We’re in a Ramen moment—no doubt about it. In the Times, Pete Wells filed a massive Ramen survey a year ago, and no doubt half-a-dozen more slurp shops have opened since then.
If Wells had written a few months later, perhaps he’d have included mŏkbar (“eat bar”), which specializes in Korean ramen, hearty soup with Japanese noodles and Korean flavors. It occupies a diminutive stall in Chelsea Market, opposite a taco stand. Like many ramen bars, there’s not a ton of room—and what there is, fills up at peak times.
Mŏkbar is the improbable brainchild of Esther Choi, a New Jersey-born twentysomething of Korean descent, who went to Rutgers as a pharmacy major, got a corporate job, hated it, and went to culinary school.
The usual ending to such stories is a lifetime of dicing carrots in anonymity, but Choi persevered, finding steady work as a buyer for Food Network and as a sous-chef at La Esquina.
When a fried chicken stall went out of business at Chelsea Market, Choi jumped at the chance, beating out dozens of other chefs, including more established names, for the right to open her little Korean ramen concept.
Choi decorated the place herself, adorning it with antique kitchen utensils, jars of pickled kimchi, and little wooden signs handpainted in Korean.
There’s not a lot of cooking space, but Choi has use of a prep kitchen deep in the bowels of Chelsea Market, where her pork- and chicken-based stocks simmer for up to thirty hours, and she custom-ferments several different styles of kimchi.
The dinner menu starts with Anju (eight to choose from, $6–16). These are Korean small plates, often shared, and usually consumed with beer or soju (a popular Korean alcoholic beverage).
Then come the ramen (about eight choices, $13–14). We sampled only the hot ramen dishes, as our visit was in the dead of winter, but cold ramen is offered in the summer, as well.
Full disclosure: I visited with the publicist and another food blogger, which gave me a chance to sample more of the menu than I ordinarily would. However, I didn’t pay for the meal.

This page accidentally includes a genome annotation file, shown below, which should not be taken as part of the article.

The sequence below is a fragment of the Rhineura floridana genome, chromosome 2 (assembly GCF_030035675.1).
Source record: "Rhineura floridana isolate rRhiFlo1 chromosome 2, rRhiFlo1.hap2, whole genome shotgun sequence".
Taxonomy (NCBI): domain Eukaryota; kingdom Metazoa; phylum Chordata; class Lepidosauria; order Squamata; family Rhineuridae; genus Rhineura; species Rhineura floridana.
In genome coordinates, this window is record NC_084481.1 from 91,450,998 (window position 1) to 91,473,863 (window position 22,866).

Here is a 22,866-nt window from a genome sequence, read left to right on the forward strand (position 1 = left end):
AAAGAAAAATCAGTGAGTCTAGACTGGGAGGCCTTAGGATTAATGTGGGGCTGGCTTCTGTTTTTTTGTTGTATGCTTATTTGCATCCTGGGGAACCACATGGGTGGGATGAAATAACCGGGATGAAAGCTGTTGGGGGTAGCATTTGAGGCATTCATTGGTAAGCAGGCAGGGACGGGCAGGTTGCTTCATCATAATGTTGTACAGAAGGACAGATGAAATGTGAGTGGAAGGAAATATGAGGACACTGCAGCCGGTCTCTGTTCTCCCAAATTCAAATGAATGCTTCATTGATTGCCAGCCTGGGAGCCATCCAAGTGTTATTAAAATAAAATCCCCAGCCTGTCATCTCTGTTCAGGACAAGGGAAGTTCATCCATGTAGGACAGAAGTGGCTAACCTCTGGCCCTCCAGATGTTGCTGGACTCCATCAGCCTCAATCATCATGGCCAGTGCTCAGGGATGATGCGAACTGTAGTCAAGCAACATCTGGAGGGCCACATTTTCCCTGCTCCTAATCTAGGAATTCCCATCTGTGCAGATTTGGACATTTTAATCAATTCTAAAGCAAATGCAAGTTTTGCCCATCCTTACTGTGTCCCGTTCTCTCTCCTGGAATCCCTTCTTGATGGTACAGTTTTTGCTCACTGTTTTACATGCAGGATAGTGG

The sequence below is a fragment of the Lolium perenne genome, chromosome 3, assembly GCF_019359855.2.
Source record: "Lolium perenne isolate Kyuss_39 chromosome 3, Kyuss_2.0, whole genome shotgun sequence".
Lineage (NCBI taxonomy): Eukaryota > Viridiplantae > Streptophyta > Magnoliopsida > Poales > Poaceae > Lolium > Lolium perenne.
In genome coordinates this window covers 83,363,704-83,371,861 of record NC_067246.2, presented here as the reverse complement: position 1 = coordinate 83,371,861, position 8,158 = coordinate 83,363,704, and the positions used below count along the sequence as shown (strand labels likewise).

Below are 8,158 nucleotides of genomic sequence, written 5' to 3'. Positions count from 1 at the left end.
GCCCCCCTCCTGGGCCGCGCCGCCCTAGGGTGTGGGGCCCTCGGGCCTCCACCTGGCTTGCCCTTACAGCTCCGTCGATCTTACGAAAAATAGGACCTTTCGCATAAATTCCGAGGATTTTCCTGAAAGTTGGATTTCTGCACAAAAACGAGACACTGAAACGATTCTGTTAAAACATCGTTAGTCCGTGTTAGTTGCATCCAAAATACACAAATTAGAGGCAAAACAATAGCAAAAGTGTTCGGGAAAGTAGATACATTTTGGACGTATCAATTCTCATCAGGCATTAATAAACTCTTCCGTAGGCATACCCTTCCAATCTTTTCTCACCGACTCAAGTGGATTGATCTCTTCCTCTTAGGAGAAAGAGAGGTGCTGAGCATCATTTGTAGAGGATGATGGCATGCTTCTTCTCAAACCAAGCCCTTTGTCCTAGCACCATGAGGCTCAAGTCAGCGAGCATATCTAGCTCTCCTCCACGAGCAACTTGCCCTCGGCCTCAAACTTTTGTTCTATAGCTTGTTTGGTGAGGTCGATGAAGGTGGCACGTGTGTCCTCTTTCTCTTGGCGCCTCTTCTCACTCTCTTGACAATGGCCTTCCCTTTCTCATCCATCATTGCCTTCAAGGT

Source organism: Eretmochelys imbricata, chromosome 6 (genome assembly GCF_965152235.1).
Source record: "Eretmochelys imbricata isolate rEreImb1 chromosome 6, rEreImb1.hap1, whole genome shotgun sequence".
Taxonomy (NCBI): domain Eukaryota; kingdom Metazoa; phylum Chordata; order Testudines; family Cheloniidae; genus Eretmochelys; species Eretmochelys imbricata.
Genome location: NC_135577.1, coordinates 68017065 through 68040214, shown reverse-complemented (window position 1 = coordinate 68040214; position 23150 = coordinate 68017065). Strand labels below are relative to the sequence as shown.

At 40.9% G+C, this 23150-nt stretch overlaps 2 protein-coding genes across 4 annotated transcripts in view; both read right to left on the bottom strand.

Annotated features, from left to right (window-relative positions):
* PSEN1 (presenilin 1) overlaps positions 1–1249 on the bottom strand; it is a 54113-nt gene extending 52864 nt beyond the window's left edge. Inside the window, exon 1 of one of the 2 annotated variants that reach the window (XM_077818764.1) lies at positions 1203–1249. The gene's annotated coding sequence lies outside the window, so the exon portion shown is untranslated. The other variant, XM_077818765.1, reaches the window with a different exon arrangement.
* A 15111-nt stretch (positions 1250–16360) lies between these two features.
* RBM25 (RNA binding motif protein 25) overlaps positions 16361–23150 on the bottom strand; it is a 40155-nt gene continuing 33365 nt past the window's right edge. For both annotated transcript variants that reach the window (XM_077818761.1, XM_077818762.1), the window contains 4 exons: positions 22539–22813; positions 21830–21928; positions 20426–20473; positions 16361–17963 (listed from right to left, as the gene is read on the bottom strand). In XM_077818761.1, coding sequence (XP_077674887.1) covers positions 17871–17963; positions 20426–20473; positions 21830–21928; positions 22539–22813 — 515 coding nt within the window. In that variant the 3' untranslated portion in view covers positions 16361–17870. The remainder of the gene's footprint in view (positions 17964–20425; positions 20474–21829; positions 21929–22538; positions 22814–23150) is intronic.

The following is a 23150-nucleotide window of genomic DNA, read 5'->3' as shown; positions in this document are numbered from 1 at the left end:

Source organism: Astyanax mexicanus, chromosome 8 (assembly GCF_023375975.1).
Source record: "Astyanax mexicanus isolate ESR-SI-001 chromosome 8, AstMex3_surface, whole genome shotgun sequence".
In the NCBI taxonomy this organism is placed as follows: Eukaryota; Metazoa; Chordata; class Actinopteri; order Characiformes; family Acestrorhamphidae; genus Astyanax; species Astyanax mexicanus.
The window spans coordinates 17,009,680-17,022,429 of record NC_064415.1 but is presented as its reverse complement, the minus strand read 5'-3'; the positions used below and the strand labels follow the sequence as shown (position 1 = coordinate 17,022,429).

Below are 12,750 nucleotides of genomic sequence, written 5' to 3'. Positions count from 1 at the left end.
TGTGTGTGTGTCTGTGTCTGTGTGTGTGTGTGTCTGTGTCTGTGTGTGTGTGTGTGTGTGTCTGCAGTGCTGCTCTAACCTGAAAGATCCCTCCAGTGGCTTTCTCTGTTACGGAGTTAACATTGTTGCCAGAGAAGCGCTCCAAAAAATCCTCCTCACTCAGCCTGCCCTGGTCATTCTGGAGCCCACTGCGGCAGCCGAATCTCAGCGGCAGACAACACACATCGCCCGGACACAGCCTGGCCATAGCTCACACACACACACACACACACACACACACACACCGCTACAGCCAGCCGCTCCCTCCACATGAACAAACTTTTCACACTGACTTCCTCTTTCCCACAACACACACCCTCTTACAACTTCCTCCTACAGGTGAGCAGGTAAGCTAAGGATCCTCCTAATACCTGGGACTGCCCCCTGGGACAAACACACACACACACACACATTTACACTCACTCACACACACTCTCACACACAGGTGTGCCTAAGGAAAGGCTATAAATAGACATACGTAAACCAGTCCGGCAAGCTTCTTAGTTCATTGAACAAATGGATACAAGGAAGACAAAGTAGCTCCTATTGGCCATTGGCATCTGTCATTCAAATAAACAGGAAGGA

The chef makes terrific dumplings ($7; above). On the typical platter, half are vegetarian (cabbage, tofu, kimchi) and half pork. As a confirmed carnivore, I was surprised to find I liked the vegetarian dumplings a shade better: they seemed more distinctive, less repetitive of others in town.
You’ve probably never before had Disco Fries ($12; above), served with kimchi, ramen broth, cheese curd, and nori. Far too messy to eat by hand, they work best with chopsticks. I’d like the fries to be more crisp, but otherwise it’s a worthwhile dish.
The hit of the appetizers is the Ho’ Cake ($6; below left), a crisp pocket of browned flower filled with pork belly, and, you guessed it, a kimchi dipping sauce on the side. This is the dish that could make the chef famous. There’s a YouTube video showing how it’s made: remarkably complicated for a six-dollar item.
The present menu divides the ramen dishes into two categories: “brothy” and “saucy”. The “brothy” option seems (to me) more reminiscent of what you’d find in a Japanese noodle shop. The Kimchi Ramen is an example of this ($13; above right). It features a classic kimchi broth with braised pork. There’s a YouTube video for that, too.
The others we tried were of the “saucy” variety. I was drawn to the Black Ramen ($13; above left), made with black beans, bacon, pork belly, cucumber, daikon, and scallions. This dish started out well, but I must say I grew tired of it about halfway through. I had only a taste of the Spicy Tofu Ramen ($13; above right), with pork and tofu sauce, spicy garlic paste, minced pork, and a poached egg. This was the spiciest dish we tasted, and one I’d happily try again.
The portions are ample: I don’t think I could have finished any of these ramen bowls, even if we hadn’t started with appetizers.
This small restaurant is an impressive first effort for a young chef who has never run her own business before. As mŏkbar approaches its one-year anniversary, it seems to have attracted a loyal following. It was busy, though not full, on a cold Tuesday evening. Prices are modest enough to encourage repeat visits. I look forward to seeing what the chef can do on an even larger stage.
mŏkbar (75 Ninth Avenue between 15th & 16th Streets, Chelsea Market)